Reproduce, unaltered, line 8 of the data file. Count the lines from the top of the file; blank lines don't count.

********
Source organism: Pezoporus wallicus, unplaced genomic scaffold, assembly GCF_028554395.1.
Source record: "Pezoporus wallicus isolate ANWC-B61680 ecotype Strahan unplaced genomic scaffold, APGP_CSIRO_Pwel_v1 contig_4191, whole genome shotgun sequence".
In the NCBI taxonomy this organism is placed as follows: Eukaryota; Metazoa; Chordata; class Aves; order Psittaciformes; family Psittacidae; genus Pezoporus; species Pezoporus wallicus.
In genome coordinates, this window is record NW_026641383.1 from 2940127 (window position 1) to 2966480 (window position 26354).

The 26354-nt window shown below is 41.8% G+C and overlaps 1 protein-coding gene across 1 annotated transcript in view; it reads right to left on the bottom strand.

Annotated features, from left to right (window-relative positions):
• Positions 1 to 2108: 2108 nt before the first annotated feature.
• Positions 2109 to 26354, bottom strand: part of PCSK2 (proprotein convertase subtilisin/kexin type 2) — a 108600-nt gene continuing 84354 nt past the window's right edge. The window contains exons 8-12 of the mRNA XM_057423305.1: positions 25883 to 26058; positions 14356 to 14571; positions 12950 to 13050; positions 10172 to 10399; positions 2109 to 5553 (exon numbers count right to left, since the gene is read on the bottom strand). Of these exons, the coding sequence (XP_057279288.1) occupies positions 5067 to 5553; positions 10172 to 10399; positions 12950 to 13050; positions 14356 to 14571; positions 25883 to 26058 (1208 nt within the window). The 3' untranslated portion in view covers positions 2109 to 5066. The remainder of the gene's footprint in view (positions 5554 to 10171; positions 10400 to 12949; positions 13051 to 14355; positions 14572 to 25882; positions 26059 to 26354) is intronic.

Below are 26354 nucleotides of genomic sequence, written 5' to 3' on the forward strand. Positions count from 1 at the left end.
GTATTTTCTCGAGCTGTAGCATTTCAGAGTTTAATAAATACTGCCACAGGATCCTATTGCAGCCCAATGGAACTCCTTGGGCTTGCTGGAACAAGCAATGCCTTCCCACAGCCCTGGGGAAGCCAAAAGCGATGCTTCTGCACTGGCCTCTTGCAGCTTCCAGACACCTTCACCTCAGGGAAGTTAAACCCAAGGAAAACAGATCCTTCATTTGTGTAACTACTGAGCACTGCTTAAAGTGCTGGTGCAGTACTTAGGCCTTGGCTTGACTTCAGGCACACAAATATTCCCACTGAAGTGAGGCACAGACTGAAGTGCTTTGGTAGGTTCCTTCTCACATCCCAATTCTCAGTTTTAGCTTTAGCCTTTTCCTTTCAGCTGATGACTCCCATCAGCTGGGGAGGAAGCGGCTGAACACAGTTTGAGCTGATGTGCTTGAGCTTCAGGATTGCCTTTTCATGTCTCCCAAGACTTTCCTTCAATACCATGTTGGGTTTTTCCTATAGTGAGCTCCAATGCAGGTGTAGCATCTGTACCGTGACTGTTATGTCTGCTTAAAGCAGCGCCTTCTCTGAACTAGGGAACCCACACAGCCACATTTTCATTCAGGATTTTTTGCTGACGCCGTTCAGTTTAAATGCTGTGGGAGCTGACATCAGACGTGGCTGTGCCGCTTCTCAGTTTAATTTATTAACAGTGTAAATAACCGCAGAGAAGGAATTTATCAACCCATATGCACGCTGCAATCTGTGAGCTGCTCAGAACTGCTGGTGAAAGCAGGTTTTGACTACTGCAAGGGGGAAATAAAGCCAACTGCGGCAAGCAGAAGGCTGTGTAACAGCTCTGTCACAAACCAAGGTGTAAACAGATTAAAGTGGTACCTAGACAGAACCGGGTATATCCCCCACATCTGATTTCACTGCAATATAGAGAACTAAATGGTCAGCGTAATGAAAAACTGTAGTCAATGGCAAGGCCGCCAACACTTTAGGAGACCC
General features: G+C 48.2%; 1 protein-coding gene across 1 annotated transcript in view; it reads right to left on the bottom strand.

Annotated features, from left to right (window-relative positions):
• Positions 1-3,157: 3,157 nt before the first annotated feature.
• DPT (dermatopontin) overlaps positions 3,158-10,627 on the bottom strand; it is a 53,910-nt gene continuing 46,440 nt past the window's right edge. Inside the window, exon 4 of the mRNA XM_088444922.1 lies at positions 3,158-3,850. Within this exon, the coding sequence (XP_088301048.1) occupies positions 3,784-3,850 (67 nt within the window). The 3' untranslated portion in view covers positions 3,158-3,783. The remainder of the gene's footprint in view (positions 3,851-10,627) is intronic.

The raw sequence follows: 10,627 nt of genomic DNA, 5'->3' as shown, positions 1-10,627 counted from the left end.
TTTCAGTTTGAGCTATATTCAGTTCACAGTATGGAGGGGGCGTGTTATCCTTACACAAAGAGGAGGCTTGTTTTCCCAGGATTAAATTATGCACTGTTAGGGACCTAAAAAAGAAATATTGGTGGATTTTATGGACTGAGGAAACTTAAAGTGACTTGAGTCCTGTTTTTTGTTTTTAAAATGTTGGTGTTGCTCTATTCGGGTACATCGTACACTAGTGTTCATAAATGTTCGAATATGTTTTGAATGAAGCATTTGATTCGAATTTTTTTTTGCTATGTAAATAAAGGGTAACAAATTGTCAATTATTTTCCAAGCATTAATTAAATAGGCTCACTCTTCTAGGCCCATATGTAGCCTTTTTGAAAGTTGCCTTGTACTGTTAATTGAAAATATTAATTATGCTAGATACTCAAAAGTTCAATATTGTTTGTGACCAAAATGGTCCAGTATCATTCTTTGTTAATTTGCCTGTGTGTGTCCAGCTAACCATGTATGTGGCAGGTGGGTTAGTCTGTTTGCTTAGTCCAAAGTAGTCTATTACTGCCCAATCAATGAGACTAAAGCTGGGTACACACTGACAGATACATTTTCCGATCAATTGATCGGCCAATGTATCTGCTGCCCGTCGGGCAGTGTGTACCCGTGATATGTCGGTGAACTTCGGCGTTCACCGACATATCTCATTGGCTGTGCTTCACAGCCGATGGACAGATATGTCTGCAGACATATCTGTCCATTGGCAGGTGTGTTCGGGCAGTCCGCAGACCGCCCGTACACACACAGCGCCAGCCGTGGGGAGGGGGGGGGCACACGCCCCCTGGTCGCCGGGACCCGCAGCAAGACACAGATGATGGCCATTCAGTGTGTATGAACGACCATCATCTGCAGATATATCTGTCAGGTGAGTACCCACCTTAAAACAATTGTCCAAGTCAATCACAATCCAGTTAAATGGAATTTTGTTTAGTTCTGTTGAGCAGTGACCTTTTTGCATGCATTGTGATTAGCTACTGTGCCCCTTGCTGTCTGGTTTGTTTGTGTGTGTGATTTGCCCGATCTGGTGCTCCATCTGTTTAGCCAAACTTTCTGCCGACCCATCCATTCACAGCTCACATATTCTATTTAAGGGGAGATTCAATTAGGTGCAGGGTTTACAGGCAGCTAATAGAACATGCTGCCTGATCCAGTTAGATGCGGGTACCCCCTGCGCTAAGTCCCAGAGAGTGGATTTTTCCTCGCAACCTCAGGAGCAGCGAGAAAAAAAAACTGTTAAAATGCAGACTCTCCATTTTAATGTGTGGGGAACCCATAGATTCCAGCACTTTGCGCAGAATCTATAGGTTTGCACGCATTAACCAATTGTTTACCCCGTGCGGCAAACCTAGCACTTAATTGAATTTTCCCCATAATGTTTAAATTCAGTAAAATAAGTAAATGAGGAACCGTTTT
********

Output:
• Positions 2109 to 26354, bottom strand: part of PCSK2 (proprotein convertase subtilisin/kexin type 2) — a 108600-nt gene continuing 84354 nt past the window's right edge. The window contains exons 8-12 of the mRNA XM_057423305.1: positions 25883 to 26058; positions 14356 to 14571; positions 12950 to 13050; positions 10172 to 10399; positions 2109 to 5553 (exon numbers count right to left, since the gene is read on the bottom strand). Of these exons, the coding sequence (XP_057279288.1) occupies positions 5067 to 5553; positions 10172 to 10399; positions 12950 to 13050; positions 14356 to 14571; positions 25883 to 26058 (1208 nt within the window). The 3' untranslated portion in view covers positions 2109 to 5066. The remainder of the gene's footprint in view (positions 5554 to 10171; positions 10400 to 12949; positions 13051 to 14355; positions 14572 to 25882; positions 26059 to 26354) is intronic.